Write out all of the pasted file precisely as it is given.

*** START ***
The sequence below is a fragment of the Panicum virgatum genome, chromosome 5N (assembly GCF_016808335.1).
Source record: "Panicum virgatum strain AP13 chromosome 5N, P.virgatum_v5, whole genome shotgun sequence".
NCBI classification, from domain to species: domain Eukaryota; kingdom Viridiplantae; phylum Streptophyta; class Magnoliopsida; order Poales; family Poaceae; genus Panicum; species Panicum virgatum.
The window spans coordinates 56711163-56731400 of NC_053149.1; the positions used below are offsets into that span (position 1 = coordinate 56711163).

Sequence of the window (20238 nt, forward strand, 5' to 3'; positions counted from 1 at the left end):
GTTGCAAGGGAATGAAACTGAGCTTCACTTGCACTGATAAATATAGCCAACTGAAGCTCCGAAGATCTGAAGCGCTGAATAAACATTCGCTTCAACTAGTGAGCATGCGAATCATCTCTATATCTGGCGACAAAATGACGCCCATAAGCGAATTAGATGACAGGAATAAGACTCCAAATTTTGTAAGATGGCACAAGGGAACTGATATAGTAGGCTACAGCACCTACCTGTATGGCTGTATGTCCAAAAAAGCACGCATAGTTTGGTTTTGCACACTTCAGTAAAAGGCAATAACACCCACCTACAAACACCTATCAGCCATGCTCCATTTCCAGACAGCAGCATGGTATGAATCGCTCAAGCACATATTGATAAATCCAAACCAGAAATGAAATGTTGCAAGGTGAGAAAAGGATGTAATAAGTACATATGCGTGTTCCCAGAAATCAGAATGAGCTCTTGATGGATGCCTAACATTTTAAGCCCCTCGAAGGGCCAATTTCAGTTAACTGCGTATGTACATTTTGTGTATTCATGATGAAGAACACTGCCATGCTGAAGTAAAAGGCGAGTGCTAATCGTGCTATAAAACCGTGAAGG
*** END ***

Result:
The sequence below is a fragment of the Panicum virgatum genome, chromosome 5N (assembly GCF_016808335.1).
Source record: "Panicum virgatum strain AP13 chromosome 5N, P.virgatum_v5, whole genome shotgun sequence".
NCBI classification, from domain to species: domain Eukaryota; kingdom Viridiplantae; phylum Streptophyta; class Magnoliopsida; order Poales; family Poaceae; genus Panicum; species Panicum virgatum.
The window spans coordinates 56711163-56731400 of NC_053149.1; the positions used below are offsets into that span (position 1 = coordinate 56711163).

Sequence of the window (20238 nt, forward strand, 5' to 3'; positions counted from 1 at the left end):
GTTGCAAGGGAATGAAACTGAGCTTCACTTGCACTGATAAATATAGCCAACTGAAGCTCCGAAGATCTGAAGCGCTGAATAAACATTCGCTTCAACTAGTGAGCATGCGAATCATCTCTATATCTGGCGACAAAATGACGCCCATAAGCGAATTAGATGACAGGAATAAGACTCCAAATTTTGTAAGATGGCACAAGGGAACTGATATAGTAGGCTACAGCACCTACCTGTATGGCTGTATGTCCAAAAAAGCACGCATAGTTTGGTTTTGCACACTTCAGTAAAAGGCAATAACACCCACCTACAAACACCTATCAGCCATGCTCCATTTCCAGACAGCAGCATGGTATGAATCGCTCAAGCACATATTGATAAATCCAAACCAGAAATGAAATGTTGCAAGGTGAGAAAAGGATGTAATAAGTACATATGCGTGTTCCCAGAAATCAGAATGAGCTCTTGATGGATGCCTAACATTTTAAGCCCCTCGAAGGGCCAATTTCAGTTAACTGCGTATGTACATTTTGTGTATTCATGATGAAGAACACTGCCATGCTGAAGTAAAAGGCGAGTGCTAATCGTGCTATAAAACCGTGAAGG